The popularity and presence of nature schools is growing exponentially across the nation, and the trend is catching on in the OKC metro as well. But is a nature school right for your child? We asked the directors of three local nature schools how their programs differ from traditional schools. Marked by small classroom sizes, longer lunch times, plenty of time spent outdoors and individualized curriculum, teachers in these schools seek to provide developmentally-appropriate education.
Editor’s note: Our panel included Abigail Ramirez, founder of Nature Field Creative Academy (NFCA) in Moore, Emma Yeung, founder of Little Leaf Playgarden in Oklahoma City, and Jenny Dunning, owner/founder and director of development at Keystone Adventure School
Curriculum is child-led.
At Nature Field Creative Academy, teachers first observe students in order to understand their interests and how they learn, then develop curriculum. For example, student discussions about blood and snot turned into curriculum incorporating dramatic play, math and reading related to the human body. At Keystone Adventure School, students care for barnyard animals, build structures with power tools and have a voice in everything from what they’re learning to the names of newborn animals.
“Once they understand they are are in charge, they are lifelong learners,” said Dunning. “Children are much more likely to stay with something when they are invested and feel they have a voice.”
These schools ensure students aren’t being introduced to academic concepts before they are developmentally ready.
“Parents think ‘my child should be prepared to read by kindergarten,’ but as educators we know the window for being ready to read is all the way to third grade,” said Ramirez.
The same philosophy applies to behavior.
“Kids developmentally shouldn’t be sitting for long periods of time,” said Ramirez. “Those are expectations kids aren’t able to meet; their bodies can’t do what you are asking of them.”
Unstructured play time, especially outdoors, is key to foundational learning.
Little Leaf Playgarden students spend hours playing outdoors every morning, which Yeung says allows kids to independently and confidently expand creativity through play. She sees the benefits to her students especially in their risk assessment capabilities.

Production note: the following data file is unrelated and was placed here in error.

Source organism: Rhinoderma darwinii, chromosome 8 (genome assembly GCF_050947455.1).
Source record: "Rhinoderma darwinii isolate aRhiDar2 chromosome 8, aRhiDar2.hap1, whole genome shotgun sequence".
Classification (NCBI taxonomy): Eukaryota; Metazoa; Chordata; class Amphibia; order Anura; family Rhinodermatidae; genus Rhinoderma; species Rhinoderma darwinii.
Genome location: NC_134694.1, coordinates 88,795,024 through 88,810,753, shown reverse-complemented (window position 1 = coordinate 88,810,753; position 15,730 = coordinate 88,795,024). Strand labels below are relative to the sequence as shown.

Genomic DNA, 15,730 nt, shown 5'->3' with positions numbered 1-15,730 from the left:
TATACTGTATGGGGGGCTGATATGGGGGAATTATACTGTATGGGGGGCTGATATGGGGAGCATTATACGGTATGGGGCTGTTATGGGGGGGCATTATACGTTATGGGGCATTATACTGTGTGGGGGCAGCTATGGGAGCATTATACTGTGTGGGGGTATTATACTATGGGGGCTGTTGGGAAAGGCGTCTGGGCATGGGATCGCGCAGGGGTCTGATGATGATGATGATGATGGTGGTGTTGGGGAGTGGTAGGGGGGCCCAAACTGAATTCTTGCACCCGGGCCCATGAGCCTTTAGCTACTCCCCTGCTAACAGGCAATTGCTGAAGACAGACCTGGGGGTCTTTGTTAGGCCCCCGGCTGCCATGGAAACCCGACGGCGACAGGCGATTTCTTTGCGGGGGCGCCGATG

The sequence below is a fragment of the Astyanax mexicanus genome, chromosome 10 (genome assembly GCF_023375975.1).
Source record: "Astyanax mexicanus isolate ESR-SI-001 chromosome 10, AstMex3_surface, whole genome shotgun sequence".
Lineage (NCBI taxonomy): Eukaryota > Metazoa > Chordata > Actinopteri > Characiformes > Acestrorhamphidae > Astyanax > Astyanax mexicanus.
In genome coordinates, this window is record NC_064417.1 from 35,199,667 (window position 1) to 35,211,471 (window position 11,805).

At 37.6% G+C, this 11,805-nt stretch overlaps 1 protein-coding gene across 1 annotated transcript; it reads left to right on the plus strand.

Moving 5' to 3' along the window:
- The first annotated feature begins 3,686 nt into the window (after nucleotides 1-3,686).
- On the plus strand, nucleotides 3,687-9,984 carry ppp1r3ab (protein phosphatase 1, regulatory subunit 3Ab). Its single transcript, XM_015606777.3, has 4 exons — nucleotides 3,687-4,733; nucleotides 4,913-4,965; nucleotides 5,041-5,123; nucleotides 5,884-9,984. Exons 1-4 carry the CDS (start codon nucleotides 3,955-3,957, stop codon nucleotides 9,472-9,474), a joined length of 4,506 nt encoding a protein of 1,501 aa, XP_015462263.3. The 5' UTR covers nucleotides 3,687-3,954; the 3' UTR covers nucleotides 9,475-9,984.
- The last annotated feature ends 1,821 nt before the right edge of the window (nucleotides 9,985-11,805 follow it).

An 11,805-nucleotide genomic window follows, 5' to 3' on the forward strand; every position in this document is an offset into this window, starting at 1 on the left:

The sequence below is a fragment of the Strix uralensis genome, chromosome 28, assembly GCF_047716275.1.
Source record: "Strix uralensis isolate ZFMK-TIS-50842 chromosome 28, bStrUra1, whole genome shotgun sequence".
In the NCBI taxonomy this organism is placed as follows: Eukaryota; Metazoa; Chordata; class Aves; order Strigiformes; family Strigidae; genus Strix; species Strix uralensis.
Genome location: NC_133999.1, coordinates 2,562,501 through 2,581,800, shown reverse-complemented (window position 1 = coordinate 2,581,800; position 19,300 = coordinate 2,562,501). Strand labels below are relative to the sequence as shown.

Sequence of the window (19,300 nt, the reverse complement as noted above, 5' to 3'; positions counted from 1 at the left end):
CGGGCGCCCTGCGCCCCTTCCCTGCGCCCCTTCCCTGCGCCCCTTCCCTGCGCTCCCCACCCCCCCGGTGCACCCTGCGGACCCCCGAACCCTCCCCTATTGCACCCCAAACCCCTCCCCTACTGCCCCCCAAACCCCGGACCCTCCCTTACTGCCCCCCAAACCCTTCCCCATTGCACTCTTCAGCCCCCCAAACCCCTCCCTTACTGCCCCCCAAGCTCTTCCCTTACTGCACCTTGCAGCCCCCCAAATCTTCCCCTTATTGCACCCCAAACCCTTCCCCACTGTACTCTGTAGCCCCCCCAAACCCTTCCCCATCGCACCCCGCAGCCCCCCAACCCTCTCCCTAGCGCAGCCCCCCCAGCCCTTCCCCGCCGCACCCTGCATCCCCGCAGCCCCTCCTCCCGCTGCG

“If we trust in the children, they know their own capabilities and strengths and weaknesses,” said Yeung, relating specifically to kids climbing trees. “We [should] inspire kids to trust their own instincts.”
Yeung says play is especially critical in kids’ first six to seven years, building a foundation for later academic success.
“Studies show exposure [to nature] consistently for an extended amount of time helps memory and social skills,” said Ramirez.
Dunning says the sensations kids experience through their bare feet inspires neurological organization, helping kids retain and apply what they are learning.
“It gives them an anchor and more clarity as to where they fit into world,” said Dunning. “Unstructured time and space allow for the biggest epiphanies in learning.”
Social and emotional development are as important as academics.
“Nature Field Creative Academy is helping Violet develop strong critical thinking skills, which will benefit her not only through school but throughout life. She is learning to assess and take calculated risks and how to work as a group to create solutions to problems. Most importantly, she is developing a love of learning.” – Brooke Ellison, whose daughter Violet is in kindergarten
Ramirez wants her students to gain a love of learning, stellar social skills and the ability to self advocate. Empathy, kindness and inclusion are woven in to the curriculum.
“Since the start of the school year we have noticed a shift in [Violet’s] ability to express her feelings and her anxiety drop,” said Ellison. “She now views things that were once scary to her as something she can accomplish if she tries.”
All three schools strive to develop students who aren’t afraid to fail or give wrong answers. Aubry Gragg, Keystone parent, says she’s learned her kids should “fail” as often as possible because it teaches them important lessons.